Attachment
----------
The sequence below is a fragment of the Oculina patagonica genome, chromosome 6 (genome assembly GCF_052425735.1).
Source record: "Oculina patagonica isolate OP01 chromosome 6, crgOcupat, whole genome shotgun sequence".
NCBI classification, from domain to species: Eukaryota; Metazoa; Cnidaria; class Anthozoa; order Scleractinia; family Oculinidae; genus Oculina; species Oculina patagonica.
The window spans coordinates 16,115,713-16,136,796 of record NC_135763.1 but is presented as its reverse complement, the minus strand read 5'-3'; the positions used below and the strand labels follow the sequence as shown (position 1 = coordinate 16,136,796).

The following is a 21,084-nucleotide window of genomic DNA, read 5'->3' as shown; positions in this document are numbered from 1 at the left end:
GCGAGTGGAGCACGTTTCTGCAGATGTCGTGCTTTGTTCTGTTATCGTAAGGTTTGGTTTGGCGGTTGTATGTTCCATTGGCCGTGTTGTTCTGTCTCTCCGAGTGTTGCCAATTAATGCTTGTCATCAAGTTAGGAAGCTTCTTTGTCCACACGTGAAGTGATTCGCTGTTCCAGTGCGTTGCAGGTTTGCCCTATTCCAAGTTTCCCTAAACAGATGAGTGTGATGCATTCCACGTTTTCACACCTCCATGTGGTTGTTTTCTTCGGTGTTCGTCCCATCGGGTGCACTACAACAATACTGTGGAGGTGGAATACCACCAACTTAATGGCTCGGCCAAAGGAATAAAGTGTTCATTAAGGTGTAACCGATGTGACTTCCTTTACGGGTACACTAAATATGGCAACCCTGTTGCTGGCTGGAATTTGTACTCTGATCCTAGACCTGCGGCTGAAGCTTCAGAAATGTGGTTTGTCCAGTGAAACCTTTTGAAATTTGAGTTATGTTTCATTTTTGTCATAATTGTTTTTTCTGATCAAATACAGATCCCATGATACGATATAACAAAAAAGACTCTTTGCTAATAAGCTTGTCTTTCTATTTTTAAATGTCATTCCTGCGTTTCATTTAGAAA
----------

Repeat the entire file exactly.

The sequence below is a fragment of the Oculina patagonica genome, chromosome 6 (genome assembly GCF_052425735.1).
Source record: "Oculina patagonica isolate OP01 chromosome 6, crgOcupat, whole genome shotgun sequence".
NCBI classification, from domain to species: Eukaryota; Metazoa; Cnidaria; class Anthozoa; order Scleractinia; family Oculinidae; genus Oculina; species Oculina patagonica.
The window spans coordinates 16,115,713-16,136,796 of record NC_135763.1 but is presented as its reverse complement, the minus strand read 5'-3'; the positions used below and the strand labels follow the sequence as shown (position 1 = coordinate 16,136,796).

The following is a 21,084-nucleotide window of genomic DNA, read 5'->3' as shown; positions in this document are numbered from 1 at the left end:
GCGAGTGGAGCACGTTTCTGCAGATGTCGTGCTTTGTTCTGTTATCGTAAGGTTTGGTTTGGCGGTTGTATGTTCCATTGGCCGTGTTGTTCTGTCTCTCCGAGTGTTGCCAATTAATGCTTGTCATCAAGTTAGGAAGCTTCTTTGTCCACACGTGAAGTGATTCGCTGTTCCAGTGCGTTGCAGGTTTGCCCTATTCCAAGTTTCCCTAAACAGATGAGTGTGATGCATTCCACGTTTTCACACCTCCATGTGGTTGTTTTCTTCGGTGTTCGTCCCATCGGGTGCACTACAACAATACTGTGGAGGTGGAATACCACCAACTTAATGGCTCGGCCAAAGGAATAAAGTGTTCATTAAGGTGTAACCGATGTGACTTCCTTTACGGGTACACTAAATATGGCAACCCTGTTGCTGGCTGGAATTTGTACTCTGATCCTAGACCTGCGGCTGAAGCTTCAGAAATGTGGTTTGTCCAGTGAAACCTTTTGAAATTTGAGTTATGTTTCATTTTTGTCATAATTGTTTTTTCTGATCAAATACAGATCCCATGATACGATATAACAAAAAAGACTCTTTGCTAATAAGCTTGTCTTTCTATTTTTAAATGTCATTCCTGCGTTTCATTTAGAAA